The Wages of Inaction In Syria
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  • Thirdsyphon

    This criticism seems off-base. North Americans and Europeans can and have gone off to join Jihadi causes in any country where such a war is underway. This was well-known to have been the case during the Iraq War in particular, to the point where it became a major plot point in Season 1 of the popular cable drama, “Sleeper Cell.”

    In the larger scheme of things, 600 more people receiving such training in Syria is hardly alarming.

    • LivingRock

      The NYT article actually cites “The scale of this is completely different from what we’ve experienced in the past”. Even as compared to Iraq.

      Down playing the consequences of real issues is a common excuse these days for foreign policy inaction.

      • Thirdsyphon

        A good reminder to always check primary sources, but doing so doesn’t help your argument that America should get involved in Syria. Per the article, “Only about a dozen Americans have so far gone to fight in Syria, according to American intelligence officials,” one of whom died in Syria and another of whom is already facing charges.
        Sorry, but as a justification for a new foreign war, this just isn’t that compelling.

        • LivingRock

          Well, the number is 600 people from Europe and North America. I think it’s fair to lump Western fighters in with Western policies of inaction.

          Is this, of itself, justification for a new foreign war? I’m not sure, but I don’t think anybody or WRM is proposing a new war. But, it is interesting to see the consequences of inaction in Syria. An argument against action is that it will radicalize the local populace by intervening. Well, inaction in this case seems to be creating a hub for radicalization.

          • Thirdsyphon

            It’s fair to characterize Syria as an emerging hub for radicalization, I suppose, but it’s not as though there was a conspicuous lack of such places before all this. Also, as long as it remains impossible to completely deprive Hezbullah and al-Qaida of places to send their fledgling jihadis for combat experience, there’s a part of me that finds a certain guilty satisfaction in the notion of these two despicable groups sending troops against *each other*, as is increasingly the case in the Syrian conflict.

          • rheddles

            “inaction in this case seems to be creating a hub for radicalization.”

            Inaction creates things? You might want to rethink this. Inaction might embolden radicals, but it doesn’t create them.

            And if WRM isn’t calling for war, what is he calling for? Supplying arms to one set of thugs to use against another set of thugs so that the thug who prevails can use them against us?

            What is causing all this is the inability of MENA to deal with modernity. I prefer containment and the way to start is to stay out.

    • Kavanna

      It will be consequential. In the 1980s, the Afghan war didn’t feature many outside jihadis fighting (contrary to myth), just raising money. It then took another almost-decade for the real consequences to be felt, because the Taliban weren’t able to take over Afghanistan until 1996. It also took time for a jihadi structure to take shape in western countries.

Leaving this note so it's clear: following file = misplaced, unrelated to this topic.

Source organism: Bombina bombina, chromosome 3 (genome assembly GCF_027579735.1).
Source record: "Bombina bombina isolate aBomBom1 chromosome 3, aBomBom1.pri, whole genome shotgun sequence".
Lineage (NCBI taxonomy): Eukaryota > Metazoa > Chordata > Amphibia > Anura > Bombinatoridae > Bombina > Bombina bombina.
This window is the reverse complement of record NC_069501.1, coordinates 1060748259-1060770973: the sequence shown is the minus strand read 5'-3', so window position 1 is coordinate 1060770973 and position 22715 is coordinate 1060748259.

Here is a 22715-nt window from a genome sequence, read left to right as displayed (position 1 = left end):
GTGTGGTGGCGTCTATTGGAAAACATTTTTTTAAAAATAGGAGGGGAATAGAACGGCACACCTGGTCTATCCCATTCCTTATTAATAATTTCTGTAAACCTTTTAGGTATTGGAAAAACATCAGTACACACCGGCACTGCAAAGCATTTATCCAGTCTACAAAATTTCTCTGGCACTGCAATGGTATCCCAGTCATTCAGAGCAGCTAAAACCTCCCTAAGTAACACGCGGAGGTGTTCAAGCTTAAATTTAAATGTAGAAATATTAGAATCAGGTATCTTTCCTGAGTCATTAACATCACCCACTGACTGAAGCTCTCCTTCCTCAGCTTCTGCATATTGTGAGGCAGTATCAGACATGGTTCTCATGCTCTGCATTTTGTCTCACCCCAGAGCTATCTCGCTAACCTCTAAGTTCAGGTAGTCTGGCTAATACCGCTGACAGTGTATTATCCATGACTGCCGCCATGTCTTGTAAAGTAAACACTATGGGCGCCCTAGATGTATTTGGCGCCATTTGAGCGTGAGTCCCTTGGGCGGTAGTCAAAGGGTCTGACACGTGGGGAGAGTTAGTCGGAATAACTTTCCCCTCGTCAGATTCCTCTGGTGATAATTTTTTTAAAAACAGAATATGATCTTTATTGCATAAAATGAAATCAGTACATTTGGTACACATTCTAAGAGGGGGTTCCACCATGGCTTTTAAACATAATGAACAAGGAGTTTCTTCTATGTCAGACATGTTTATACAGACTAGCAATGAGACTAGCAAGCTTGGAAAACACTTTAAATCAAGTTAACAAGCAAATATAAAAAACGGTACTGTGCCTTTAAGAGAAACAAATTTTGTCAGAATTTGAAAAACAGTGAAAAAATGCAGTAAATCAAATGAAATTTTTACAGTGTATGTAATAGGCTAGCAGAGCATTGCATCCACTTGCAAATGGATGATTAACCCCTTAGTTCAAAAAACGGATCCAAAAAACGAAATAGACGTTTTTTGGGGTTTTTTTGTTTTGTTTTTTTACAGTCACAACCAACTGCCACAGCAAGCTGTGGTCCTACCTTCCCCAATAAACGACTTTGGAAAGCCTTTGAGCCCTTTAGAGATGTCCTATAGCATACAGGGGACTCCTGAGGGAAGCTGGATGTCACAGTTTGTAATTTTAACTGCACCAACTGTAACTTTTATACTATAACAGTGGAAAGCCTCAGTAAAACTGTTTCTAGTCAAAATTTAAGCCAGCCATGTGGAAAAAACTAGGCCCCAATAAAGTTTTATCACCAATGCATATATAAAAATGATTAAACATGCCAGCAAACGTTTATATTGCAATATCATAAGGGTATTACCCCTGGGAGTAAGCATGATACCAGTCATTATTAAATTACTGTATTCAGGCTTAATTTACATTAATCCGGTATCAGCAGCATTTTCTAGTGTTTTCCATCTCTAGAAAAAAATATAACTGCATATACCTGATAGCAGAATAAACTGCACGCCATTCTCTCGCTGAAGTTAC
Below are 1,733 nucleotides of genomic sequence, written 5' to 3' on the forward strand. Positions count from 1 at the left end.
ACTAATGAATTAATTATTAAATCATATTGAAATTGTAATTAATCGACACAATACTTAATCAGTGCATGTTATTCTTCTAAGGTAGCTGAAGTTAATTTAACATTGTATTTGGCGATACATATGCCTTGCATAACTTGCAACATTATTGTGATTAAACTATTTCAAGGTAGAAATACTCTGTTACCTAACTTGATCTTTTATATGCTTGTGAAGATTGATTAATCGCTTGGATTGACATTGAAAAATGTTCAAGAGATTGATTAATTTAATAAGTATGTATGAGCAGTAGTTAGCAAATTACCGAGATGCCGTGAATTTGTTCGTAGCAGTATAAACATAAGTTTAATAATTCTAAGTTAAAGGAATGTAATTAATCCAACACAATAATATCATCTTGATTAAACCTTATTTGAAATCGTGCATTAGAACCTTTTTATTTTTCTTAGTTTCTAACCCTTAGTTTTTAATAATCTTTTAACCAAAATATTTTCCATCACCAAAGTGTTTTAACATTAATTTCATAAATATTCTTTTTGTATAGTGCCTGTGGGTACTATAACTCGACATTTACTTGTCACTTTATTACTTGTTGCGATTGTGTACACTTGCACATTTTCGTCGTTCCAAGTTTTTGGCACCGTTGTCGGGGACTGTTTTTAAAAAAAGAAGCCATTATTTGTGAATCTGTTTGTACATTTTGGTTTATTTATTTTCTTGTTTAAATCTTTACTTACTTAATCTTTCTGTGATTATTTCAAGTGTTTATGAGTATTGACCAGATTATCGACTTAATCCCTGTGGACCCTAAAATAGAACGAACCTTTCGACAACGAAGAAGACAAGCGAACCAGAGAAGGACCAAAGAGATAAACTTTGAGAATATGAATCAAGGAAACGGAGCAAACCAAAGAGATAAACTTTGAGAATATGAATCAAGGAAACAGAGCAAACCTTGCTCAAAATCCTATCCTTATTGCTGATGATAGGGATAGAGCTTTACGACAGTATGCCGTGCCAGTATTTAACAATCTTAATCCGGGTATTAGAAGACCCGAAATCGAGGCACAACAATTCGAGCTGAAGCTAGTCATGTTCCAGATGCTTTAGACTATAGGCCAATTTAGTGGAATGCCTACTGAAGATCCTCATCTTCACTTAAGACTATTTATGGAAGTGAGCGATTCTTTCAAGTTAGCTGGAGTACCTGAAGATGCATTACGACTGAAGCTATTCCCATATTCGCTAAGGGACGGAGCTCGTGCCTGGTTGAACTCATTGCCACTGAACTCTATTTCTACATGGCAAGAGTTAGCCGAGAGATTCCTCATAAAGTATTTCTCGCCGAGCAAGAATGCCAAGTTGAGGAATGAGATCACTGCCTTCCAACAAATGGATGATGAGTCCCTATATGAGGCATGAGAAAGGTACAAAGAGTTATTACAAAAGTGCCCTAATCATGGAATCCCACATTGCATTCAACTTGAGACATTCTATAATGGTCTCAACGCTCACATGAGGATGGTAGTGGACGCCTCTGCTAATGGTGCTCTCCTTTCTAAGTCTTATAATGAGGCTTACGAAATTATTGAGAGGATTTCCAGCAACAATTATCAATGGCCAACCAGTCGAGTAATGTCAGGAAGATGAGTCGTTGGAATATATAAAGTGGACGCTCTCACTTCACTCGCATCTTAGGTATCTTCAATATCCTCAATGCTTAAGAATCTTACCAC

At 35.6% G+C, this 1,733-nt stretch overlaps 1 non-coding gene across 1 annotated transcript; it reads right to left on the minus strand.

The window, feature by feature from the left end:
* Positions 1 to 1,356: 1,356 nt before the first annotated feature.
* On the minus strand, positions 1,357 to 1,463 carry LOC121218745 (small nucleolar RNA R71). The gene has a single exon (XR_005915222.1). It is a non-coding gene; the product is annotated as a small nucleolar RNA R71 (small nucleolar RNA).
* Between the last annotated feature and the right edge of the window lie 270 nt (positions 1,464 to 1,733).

That structure is now there — no wait time. The other factor is whether al-Nusra can set up a statelet, like the Taliban-istan of 1996-2002. If it can, the consequences will be rapid.

      • Thirdsyphon

        An excellent point, but if the U.S. were to intervene in Syria to overthrow Assad, it would mean actively aligning ourselves with groups like al-Nusra. . or at the very least aligning ourselves with groups allied with al-Nusra. Any weapons we provide to such groups will find their way into the hands of their al-Qaida backers with, to borrow your phrase, no wait time.
        Although I deplore the humanitarian crisis that’s unfolding in Syria today, I can’t see my way clear to finding a reason for the U.S. to support either side in this conflict. In what looks increasingly like a proxy war fought between al-Qaida and a bloody dictator backed by Moscow and Tehran, the only rational American response would have to be “no thank you.”

  • rheddles

    If we had effective border security and passport control, this would merely be the self identification of wackos like Maj. Hasan or the Tsarnaevs. These wannabe jihadists are going to try to do whatever they can regardless of what we do in Syria. The question is what we will do here to stop them. And getting involved in Syria might have inflamed them more than inaction.

    • Kavanna

      Yes, effective border control is the key, if we want to avoid having to intervene directly into Syria. That effective control must include profiling. Anything else is a waste of time and resources. The Israelis do this and so do the Europeans, more discreetly.

      The same people who so bitterly complained about the Iraq war (and the Afghan war, to an extent) are also opposed to profiling. They don’t get that effective defensive measures at home are the sensible alternative to intervening over there.

  • cubanbob

    Unless there is a consensus among the Western Powers to send in a sufficiently large invasion force in to Syria to occupy and restructure the country and execute every foreign Jihadi found there is no point in getting involved.

  • bpuharic

    And what action would that be? To arm Al Qaida in Syria? Long on generalities. Short on specifics.

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